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From Apprentice to Fashion Icon: Ivory Coast's Pathe'O, 50 Years on

From Apprentice to Fashion Icon: Ivory Coast's Pathe'O, 50 Years on

Friday, 4 June, 2021 - 11:00
Models present outfits created by Pathe'O, during a fashion show marking the 50 years of his career and the inauguration of Maison Pathe'O fashion house in Abidjan, Ivory Coast May 29, 2021. (Reuters)

When 20-year-old Pathe Ouedraogo left his Burkina Faso village in 1969 in search of a better life in neighboring Ivory Coast, his dream was to return with a bicycle and a transistor radio to prove he had made it.


He was too thin to work on a cocoa farm, so took the chance to learn how to make clothes instead – a decision that propelled him to fashion stardom. “The most accessible job at the time was to be an apprentice tailor,” said Ouedraogo.


The man mostly known as Pathe’O is now celebrating a 50-year career during which his signature casual shirts and dresses in vibrant African prints and fabrics have graced the shoulders of celebrities and political luminaries including Nelson Mandela.


His big break came in 1994 when South African singer Miriam Makeba bought four shirts from him as a gift for the former South African president. Mandela wore one and mentioned Pathe’O’s name when asked about its origins during a trip to Paris.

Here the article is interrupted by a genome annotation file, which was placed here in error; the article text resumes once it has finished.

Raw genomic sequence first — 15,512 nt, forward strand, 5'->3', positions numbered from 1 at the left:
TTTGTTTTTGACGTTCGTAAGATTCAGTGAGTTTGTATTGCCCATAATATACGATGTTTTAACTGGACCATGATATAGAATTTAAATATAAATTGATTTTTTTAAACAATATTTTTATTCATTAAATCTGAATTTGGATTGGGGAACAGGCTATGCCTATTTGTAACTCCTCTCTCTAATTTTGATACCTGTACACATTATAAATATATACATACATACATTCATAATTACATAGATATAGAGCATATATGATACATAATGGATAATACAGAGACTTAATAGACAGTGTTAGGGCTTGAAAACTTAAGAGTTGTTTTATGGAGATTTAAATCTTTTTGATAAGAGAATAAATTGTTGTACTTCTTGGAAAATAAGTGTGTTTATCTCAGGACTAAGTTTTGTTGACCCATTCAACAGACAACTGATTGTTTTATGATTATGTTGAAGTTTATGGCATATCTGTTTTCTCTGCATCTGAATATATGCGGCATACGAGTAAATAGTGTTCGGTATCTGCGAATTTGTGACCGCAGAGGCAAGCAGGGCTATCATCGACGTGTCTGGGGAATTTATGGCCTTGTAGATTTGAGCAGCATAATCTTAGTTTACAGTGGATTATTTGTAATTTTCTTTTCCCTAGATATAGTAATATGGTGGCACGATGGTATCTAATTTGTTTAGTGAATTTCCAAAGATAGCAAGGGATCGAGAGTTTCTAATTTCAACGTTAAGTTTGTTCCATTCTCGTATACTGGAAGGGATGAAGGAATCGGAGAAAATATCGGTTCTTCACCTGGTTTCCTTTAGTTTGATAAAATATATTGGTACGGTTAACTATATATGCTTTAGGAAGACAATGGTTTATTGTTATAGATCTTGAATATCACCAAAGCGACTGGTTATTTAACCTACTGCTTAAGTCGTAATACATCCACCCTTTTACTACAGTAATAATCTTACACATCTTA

The publicity sparked a rush of orders and sales that emptied his shop and propelled him to the forefront of the fashion scene.


He met Mandela in 1998. “It was a meeting that changed my life,” Pathe’O told Reuters. “In the village we would hear about Mandela and Apartheid and all the rest, I never thought I’d be a tailor, even less dress him.”


He marked his five decades with a glitzy show and the launch of a new boutique in an upmarket Abidjan neighborhood, whose walls are adorned with pictures of him with famous people including Nigerian billionaire Aliko Dangote and Morocco’s King Mohamed VI, and presidents including such as Paul Kagame of Rwanda and Alpha Conde of Guinea wearing his shirts.


Pathe’O now sees his mission as doing more to promote African fashion.


“Africans themselves are still averse to wearing what is made in Africa. That’s the real problem … This is the real fight today,” he said.


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